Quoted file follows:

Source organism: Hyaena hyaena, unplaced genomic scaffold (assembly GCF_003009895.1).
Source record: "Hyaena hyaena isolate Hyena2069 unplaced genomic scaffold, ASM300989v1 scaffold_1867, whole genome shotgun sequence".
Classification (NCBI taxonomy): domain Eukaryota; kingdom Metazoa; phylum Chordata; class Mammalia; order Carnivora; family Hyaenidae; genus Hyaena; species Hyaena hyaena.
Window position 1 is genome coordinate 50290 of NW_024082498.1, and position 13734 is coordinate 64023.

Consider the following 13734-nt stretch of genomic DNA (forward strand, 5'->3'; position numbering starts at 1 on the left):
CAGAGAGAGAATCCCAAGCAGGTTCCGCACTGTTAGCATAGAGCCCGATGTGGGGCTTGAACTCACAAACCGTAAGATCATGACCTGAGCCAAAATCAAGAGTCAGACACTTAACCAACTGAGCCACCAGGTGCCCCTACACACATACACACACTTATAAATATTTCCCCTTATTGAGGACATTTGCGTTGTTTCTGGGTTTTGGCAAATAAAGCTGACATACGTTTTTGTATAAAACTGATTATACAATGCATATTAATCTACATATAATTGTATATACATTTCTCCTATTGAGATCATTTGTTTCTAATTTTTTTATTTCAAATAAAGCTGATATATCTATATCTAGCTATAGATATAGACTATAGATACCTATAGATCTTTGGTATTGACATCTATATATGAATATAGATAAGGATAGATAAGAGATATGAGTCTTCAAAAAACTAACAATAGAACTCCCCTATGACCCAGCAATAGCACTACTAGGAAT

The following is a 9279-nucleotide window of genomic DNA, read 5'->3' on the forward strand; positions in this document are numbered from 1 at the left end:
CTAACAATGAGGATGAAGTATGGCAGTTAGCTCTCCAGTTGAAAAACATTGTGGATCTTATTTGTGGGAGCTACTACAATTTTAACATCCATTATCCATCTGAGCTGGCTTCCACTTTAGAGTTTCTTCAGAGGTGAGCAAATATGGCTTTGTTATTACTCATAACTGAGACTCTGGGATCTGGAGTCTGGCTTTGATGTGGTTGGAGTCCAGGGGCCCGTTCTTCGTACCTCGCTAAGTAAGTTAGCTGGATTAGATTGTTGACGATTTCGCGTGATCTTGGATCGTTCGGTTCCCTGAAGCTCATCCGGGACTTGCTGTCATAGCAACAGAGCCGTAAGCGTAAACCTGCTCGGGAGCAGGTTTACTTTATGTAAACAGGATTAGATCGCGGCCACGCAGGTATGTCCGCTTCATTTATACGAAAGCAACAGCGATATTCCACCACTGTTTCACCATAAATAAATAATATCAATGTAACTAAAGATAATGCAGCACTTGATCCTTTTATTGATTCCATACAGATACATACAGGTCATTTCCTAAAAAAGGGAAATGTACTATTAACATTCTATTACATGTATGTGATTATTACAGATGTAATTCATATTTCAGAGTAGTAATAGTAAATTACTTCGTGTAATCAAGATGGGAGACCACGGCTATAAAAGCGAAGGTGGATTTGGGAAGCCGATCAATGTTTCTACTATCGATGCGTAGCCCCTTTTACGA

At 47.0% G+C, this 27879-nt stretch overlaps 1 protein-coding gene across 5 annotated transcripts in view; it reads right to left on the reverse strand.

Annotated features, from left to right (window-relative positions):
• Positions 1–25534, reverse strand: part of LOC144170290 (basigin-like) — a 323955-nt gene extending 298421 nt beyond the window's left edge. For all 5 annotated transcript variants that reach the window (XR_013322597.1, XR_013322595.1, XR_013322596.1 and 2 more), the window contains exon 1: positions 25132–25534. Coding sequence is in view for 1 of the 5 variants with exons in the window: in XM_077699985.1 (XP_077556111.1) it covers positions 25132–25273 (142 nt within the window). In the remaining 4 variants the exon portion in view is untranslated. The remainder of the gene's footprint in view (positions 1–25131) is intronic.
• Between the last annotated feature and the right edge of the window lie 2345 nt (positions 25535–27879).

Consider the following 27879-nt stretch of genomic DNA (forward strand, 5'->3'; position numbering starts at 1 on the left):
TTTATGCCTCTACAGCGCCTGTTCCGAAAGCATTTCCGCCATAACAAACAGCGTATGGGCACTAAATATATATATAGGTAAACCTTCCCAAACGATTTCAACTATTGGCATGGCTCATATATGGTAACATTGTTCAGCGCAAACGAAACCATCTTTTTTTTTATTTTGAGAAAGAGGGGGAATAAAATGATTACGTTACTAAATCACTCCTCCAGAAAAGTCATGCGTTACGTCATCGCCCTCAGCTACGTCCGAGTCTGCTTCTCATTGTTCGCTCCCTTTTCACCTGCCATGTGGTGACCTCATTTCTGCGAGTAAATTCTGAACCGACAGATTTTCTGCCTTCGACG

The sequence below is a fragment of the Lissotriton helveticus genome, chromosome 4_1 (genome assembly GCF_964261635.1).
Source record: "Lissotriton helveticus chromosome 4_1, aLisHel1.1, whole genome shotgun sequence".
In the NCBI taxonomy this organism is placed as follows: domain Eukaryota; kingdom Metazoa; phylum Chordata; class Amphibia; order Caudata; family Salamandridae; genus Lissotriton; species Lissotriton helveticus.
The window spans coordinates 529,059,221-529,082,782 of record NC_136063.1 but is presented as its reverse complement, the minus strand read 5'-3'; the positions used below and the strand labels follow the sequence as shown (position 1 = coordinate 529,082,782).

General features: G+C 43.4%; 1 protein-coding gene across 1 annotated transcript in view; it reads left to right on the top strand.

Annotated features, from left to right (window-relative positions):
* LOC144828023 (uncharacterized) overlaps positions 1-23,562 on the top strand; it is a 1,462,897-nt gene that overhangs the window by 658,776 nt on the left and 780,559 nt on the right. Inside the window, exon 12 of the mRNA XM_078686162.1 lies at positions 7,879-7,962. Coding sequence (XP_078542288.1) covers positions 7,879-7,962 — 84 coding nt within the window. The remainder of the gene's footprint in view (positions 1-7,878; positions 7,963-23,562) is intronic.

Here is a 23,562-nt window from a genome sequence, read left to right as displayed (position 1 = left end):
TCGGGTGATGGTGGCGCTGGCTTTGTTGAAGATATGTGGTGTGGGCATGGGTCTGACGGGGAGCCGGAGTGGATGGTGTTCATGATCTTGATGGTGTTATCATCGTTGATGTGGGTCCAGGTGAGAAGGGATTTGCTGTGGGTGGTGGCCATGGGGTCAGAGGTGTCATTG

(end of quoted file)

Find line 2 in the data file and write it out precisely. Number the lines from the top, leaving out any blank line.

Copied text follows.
Source record: "Hyaena hyaena isolate Hyena2069 unplaced genomic scaffold, ASM300989v1 scaffold_1867, whole genome shotgun sequence".